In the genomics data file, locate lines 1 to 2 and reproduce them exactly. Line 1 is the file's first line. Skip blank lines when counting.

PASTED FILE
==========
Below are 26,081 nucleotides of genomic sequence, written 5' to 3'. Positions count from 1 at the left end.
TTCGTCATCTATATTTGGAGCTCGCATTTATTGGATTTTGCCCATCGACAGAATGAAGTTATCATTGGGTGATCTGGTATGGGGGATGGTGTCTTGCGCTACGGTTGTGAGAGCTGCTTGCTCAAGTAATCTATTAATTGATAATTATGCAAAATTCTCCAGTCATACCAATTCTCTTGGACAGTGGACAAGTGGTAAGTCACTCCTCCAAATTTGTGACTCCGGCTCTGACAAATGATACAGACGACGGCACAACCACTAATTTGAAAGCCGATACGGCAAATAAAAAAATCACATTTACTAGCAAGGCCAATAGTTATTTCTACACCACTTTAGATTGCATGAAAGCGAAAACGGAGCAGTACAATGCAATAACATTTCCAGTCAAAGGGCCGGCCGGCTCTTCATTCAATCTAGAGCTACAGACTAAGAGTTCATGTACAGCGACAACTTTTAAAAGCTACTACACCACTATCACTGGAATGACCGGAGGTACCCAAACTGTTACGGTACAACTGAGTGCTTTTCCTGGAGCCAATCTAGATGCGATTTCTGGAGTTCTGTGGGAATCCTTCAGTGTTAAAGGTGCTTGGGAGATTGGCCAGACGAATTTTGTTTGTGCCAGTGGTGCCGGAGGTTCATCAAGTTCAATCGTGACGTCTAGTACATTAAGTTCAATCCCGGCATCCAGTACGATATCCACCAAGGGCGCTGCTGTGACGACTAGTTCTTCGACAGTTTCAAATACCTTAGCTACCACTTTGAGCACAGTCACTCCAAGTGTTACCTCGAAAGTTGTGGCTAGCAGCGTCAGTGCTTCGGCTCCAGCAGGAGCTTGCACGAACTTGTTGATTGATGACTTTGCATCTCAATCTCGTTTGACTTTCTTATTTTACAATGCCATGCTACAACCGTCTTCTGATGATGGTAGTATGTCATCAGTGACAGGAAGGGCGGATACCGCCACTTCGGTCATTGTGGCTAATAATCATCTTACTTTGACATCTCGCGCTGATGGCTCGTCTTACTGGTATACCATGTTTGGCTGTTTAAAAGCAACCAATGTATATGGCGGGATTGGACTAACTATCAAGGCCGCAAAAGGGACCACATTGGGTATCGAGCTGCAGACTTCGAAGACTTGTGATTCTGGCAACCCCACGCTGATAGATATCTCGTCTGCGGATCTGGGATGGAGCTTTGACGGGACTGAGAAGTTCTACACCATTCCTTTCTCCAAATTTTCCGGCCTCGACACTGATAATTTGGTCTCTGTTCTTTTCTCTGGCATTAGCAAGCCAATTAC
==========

Below are 26,081 nucleotides of genomic sequence, written 5' to 3'. Positions count from 1 at the left end.
TTCGTCATCTATATTTGGAGCTCGCATTTATTGGATTTTGCCCATCGACAGAATGAAGTTATCATTGGGTGATCTGGTATGGGGGATGGTGTCTTGCGCTACGGTTGTGAGAGCTGCTTGCTCAAGTAATCTATTAATTGATAATTATGCAAAATTCTCCAGTCATACCAATTCTCTTGGACAGTGGACAAGTGGTAAGTCACTCCTCCAAATTTGTGACTCCGGCTCTGACAAATGATACAGACGACGGCACAACCACTAATTTGAAAGCCGATACGGCAAATAAAAAAATCACATTTACTAGCAAGGCCAATAGTTATTTCTACACCACTTTAGATTGCATGAAAGCGAAAACGGAGCAGTACAATGCAATAACATTTCCAGTCAAAGGGCCGGCCGGCTCTTCATTCAATCTAGAGCTACAGACTAAGAGTTCATGTACAGCGACAACTTTTAAAAGCTACTACACCACTATCACTGGAATGACCGGAGGTACCCAAACTGTTACGGTACAACTGAGTGCTTTTCCTGGAGCCAATCTAGATGCGATTTCTGGAGTTCTGTGGGAATCCTTCAGTGTTAAAGGTGCTTGGGAGATTGGCCAGACGAATTTTGTTTGTGCCAGTGGTGCCGGAGGTTCATCAAGTTCAATCGTGACGTCTAGTACATTAAGTTCAATCCCGGCATCCAGTACGATATCCACCAAGGGCGCTGCTGTGACGACTAGTTCTTCGACAGTTTCAAATACCTTAGCTACCACTTTGAGCACAGTCACTCCAAGTGTTACCTCGAAAGTTGTGGCTAGCAGCGTCAGTGCTTCGGCTCCAGCAGGAGCTTGCACGAACTTGTTGATTGATGACTTTGCATCTCAATCTCGTTTGACTTTCTTATTTTACAATGCCATGCTACAACCGTCTTCTGATGATGGTAGTATGTCATCAGTGACAGGAAGGGCGGATACCGCCACTTCGGTCATTGTGGCTAATAATCATCTTACTTTGACATCTCGCGCTGATGGCTCGTCTTACTGGTATACCATGTTTGGCTGTTTAAAAGCAACCAATGTATATGGCGGGATTGGACTAACTATCAAGGCCGCAAAAGGGACCACATTGGGTATCGAGCTGCAGACTTCGAAGACTTGTGATTCTGGCAACCCCACGCTGATAGATATCTCGTCTGCGGATCTGGGATGGAGCTTTGACGGGACTGAGAAGTTCTACACCATTCCTTTCTCCAAATTTTCCGGCCTCGACACTGATAATTTGGTCTCTGTTCTTTTCTCTGGCATTAGCAAGCCAATTAC